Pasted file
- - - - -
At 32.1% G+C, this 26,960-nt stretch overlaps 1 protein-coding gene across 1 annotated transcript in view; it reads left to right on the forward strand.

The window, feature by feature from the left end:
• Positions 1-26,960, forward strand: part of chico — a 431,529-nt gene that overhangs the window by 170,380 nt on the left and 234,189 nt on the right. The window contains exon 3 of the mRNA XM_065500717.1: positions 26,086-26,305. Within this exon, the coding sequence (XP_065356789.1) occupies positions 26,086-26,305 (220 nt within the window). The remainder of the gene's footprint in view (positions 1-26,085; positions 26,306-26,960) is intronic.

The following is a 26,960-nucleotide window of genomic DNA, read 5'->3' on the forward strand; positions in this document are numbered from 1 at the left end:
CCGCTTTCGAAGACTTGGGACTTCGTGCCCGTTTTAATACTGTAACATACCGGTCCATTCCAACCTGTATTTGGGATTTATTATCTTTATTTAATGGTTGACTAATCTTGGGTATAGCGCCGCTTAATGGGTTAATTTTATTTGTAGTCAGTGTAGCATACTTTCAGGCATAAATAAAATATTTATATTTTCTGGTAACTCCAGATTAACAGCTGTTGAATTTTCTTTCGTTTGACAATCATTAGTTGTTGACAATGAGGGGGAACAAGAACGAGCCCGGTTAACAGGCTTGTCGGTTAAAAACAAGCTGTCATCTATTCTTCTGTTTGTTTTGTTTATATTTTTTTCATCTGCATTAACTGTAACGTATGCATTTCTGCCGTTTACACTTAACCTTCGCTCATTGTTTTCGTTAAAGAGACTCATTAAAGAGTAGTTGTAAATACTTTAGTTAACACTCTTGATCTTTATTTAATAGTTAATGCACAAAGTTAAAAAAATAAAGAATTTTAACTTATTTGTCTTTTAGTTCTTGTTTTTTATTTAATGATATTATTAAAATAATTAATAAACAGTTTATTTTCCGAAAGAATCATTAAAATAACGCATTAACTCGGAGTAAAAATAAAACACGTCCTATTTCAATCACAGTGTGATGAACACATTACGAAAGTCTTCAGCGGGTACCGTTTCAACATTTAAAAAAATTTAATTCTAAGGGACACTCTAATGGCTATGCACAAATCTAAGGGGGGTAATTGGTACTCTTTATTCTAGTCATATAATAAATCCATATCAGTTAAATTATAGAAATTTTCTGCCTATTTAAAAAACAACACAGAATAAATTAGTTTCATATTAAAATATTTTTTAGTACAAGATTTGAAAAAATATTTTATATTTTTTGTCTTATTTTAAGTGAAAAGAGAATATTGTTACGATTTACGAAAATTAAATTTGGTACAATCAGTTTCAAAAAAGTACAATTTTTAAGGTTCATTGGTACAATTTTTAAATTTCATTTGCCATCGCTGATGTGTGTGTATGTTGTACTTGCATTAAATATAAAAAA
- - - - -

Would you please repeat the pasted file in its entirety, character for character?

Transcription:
At 32.1% G+C, this 26,960-nt stretch overlaps 1 protein-coding gene across 1 annotated transcript in view; it reads left to right on the forward strand.

The window, feature by feature from the left end:
• Positions 1-26,960, forward strand: part of chico — a 431,529-nt gene that overhangs the window by 170,380 nt on the left and 234,189 nt on the right. The window contains exon 3 of the mRNA XM_065500717.1: positions 26,086-26,305. Within this exon, the coding sequence (XP_065356789.1) occupies positions 26,086-26,305 (220 nt within the window). The remainder of the gene's footprint in view (positions 1-26,085; positions 26,306-26,960) is intronic.

The following is a 26,960-nucleotide window of genomic DNA, read 5'->3' on the forward strand; positions in this document are numbered from 1 at the left end:
CCGCTTTCGAAGACTTGGGACTTCGTGCCCGTTTTAATACTGTAACATACCGGTCCATTCCAACCTGTATTTGGGATTTATTATCTTTATTTAATGGTTGACTAATCTTGGGTATAGCGCCGCTTAATGGGTTAATTTTATTTGTAGTCAGTGTAGCATACTTTCAGGCATAAATAAAATATTTATATTTTCTGGTAACTCCAGATTAACAGCTGTTGAATTTTCTTTCGTTTGACAATCATTAGTTGTTGACAATGAGGGGGAACAAGAACGAGCCCGGTTAACAGGCTTGTCGGTTAAAAACAAGCTGTCATCTATTCTTCTGTTTGTTTTGTTTATATTTTTTTCATCTGCATTAACTGTAACGTATGCATTTCTGCCGTTTACACTTAACCTTCGCTCATTGTTTTCGTTAAAGAGACTCATTAAAGAGTAGTTGTAAATACTTTAGTTAACACTCTTGATCTTTATTTAATAGTTAATGCACAAAGTTAAAAAAATAAAGAATTTTAACTTATTTGTCTTTTAGTTCTTGTTTTTTATTTAATGATATTATTAAAATAATTAATAAACAGTTTATTTTCCGAAAGAATCATTAAAATAACGCATTAACTCGGAGTAAAAATAAAACACGTCCTATTTCAATCACAGTGTGATGAACACATTACGAAAGTCTTCAGCGGGTACCGTTTCAACATTTAAAAAAATTTAATTCTAAGGGACACTCTAATGGCTATGCACAAATCTAAGGGGGGTAATTGGTACTCTTTATTCTAGTCATATAATAAATCCATATCAGTTAAATTATAGAAATTTTCTGCCTATTTAAAAAACAACACAGAATAAATTAGTTTCATATTAAAATATTTTTTAGTACAAGATTTGAAAAAATATTTTATATTTTTTGTCTTATTTTAAGTGAAAAGAGAATATTGTTACGATTTACGAAAATTAAATTTGGTACAATCAGTTTCAAAAAAGTACAATTTTTAAGGTTCATTGGTACAATTTTTAAATTTCATTTGCCATCGCTGATGTGTGTGTATGTTGTACTTGCATTAAATATAAAAAA